Capcom’s Resident Evil series has often masterfully created tension and scares from the sounds you hear while tiptoeing around ominous environments. While the zombies and monstrosities that walk amongst Resident Evil’s protagonists are usually visually unsettling, the audio is what takes the terror to the next level. Resident Evil 2, both the PS1 original and the 2019 remake, are prime examples of Capcom’s sound design prowess for horror games.
I spoke with Resident Evil 2 audio director Kentaro Nakashima about the process of creating sounds for the remake. Nakashima’s insightful responses are sure to please longtime Resident Evil fans, as well as those curious about what goes into designing audio for video games.
Steven Petite, Contributor, Digital Trends
The sound design for the original Resident Evil 2, in my estimation, was ahead of its time. From the different reload sounds to footsteps to the creepy noises in the darkness, a sizable portion of the atmosphere and terror came from what you heard. Can you talk a little bit about what it’s like reworking the sound design for such an iconic game, 20 years later?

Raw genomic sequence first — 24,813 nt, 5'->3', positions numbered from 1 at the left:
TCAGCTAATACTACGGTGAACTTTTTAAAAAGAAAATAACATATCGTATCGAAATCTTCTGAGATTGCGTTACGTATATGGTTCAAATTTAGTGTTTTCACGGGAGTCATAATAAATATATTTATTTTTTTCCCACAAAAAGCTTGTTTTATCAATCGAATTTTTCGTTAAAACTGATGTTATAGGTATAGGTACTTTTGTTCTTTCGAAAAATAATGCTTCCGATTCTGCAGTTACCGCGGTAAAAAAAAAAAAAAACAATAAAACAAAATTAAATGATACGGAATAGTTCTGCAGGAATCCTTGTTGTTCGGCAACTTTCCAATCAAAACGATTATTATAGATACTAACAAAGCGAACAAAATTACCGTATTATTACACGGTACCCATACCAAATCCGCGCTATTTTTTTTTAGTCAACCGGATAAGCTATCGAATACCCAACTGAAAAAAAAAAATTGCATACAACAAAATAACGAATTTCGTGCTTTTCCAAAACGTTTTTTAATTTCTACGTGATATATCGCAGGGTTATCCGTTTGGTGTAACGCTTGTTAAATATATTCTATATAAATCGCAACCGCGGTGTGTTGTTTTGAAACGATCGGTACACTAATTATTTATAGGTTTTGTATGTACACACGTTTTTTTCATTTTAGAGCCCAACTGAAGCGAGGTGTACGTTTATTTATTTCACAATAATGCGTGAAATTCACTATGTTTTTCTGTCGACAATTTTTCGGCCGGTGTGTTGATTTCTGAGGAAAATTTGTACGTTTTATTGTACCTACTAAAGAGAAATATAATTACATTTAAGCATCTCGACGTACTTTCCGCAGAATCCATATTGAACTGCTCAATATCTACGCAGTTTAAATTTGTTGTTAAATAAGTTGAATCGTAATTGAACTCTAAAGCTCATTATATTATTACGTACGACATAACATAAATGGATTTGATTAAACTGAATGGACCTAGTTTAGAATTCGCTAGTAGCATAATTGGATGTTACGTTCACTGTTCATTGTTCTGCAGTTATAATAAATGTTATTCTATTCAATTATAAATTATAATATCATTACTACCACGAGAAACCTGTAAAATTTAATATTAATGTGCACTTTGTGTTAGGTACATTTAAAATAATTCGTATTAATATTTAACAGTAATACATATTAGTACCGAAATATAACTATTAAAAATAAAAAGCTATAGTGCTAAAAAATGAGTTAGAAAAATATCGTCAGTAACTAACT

Kentaro Nakashima, Audio Director, Capcom
It was a challenge that I gladly accepted. For the reboot of Resident Evil 2, we approached the sound direction from a number of different angles in a way that would “betray” the sound of the original, but in a good way. Sound is very important when it comes to fear, and with modern technology we were able to produce sounds that weren’t possible at the time of the original. This challenge greatly motivated the entire sound team and influenced every aspect of the design, helping us to uncompromisingly produce sounds of horror that I believe no one’s heard before.
Have any of the iconic sounds from the original carried over into the remake?
There will be downloadable content featuring some of the original music and sound effects.
There were no sounds that we took straight from the original, partly out of a desire to differentiate ourselves. However, there will be downloadable content featuring some of the original music and sound effects. With that DLC, we’re hoping fans will enjoy the nostalgia of playing through the game with the original music and sounds in place.
Given the advances in technology since the original, what kinds of sounds is the team excited to implement that weren’t possible in 1998?